A studio is a small learning community

What is a studio?

Studios are digitally-forward advanced courses that connect students with faculty and vocational experts in a small-group environment. It is through these courses that students hone their specialization and vocational skills. By combining the best of online and face-to-face instruction, these courses allow students to have flexible schedules while still building close relationships with peers and mentors in their field.

Key elements of a studio

  1. Specialized – Studios are about depth, not breadth. As upper-level courses, studios build on core classes and empower students with rich expertise. Many studios move beyond conceptual study and into practical application, which sometimes includes the creation of a useful artifact, such as a sermon series or business plan.
  2. Relational – Studio courses are designed to help students be known—both by their peers and their instructors. With only six to twelve students, studios foster engagement, collaboration, and mentorship.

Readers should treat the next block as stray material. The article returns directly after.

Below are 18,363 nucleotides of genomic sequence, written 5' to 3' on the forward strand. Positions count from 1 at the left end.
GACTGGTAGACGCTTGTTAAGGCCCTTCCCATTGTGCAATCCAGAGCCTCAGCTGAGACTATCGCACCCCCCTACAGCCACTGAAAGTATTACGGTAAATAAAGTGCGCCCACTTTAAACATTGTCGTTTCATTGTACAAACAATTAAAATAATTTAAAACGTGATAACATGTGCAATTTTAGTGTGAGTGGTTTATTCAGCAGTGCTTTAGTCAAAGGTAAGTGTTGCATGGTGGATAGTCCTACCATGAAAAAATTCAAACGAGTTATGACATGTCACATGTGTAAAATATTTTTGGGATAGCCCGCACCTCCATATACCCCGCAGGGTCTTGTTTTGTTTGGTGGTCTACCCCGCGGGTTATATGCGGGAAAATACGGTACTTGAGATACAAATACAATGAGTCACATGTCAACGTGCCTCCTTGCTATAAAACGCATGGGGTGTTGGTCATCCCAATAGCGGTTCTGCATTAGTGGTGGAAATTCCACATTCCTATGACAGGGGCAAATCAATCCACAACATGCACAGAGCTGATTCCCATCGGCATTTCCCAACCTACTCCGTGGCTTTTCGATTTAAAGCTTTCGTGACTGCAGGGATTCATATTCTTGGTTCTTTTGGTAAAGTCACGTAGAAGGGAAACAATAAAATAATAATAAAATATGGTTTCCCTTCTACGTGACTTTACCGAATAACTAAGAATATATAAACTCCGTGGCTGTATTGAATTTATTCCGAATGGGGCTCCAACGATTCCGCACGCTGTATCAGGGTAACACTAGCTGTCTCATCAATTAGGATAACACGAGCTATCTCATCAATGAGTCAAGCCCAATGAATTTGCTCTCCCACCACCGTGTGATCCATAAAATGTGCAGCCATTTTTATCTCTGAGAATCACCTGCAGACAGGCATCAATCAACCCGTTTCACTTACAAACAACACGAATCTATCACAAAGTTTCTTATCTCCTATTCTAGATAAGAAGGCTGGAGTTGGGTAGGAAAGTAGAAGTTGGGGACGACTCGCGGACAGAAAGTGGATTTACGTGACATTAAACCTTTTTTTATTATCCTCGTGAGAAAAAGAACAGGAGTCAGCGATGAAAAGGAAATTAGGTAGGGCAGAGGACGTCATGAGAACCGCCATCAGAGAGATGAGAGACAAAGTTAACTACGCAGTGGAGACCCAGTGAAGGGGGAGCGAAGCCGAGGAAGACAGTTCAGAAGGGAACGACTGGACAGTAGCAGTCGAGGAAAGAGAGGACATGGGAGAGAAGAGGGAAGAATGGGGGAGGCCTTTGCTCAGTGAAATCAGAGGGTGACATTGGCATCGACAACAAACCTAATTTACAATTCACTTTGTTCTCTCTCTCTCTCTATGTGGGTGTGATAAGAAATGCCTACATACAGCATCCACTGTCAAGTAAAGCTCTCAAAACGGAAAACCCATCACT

3. Vocational – Studio courses help prepare students for life after seminary by offering connections to people and opportunities outside the school. 
  4. Holistic – Studio courses are designed to shape the mind, heart, and body. Students will not only engage with reading material and discussions that challenge their lens, but will participate in immersive face-to-face experiences—such as retreats or trips to local cultural sites—that engage the whole self.
  5. Innovative – Each studio course is taught as a hybrid between an online and traditional course, which blends the flexibility of remote learning with the power of relational connection. During the fall and spring, studios last sixteen weeks and include an immersive face-to-face experience about halfway through the semester. During the summer, studios last ten weeks and kick off with an immersive experience at the start of the course.

Summer 2018 Studios


Darla Tillman-Samuelson, MDiv
Ben Sand, MDiv

Modern culture demands entrepreneurship from today’s ministry leaders—and that means not only coming up with creative ideas, but knowing how to raise money and implement a sustainable plan. During this course, students have an opportunity to learn the necessary business skills from one of the region’s most innovative ministries: the Portland Leadership Foundation.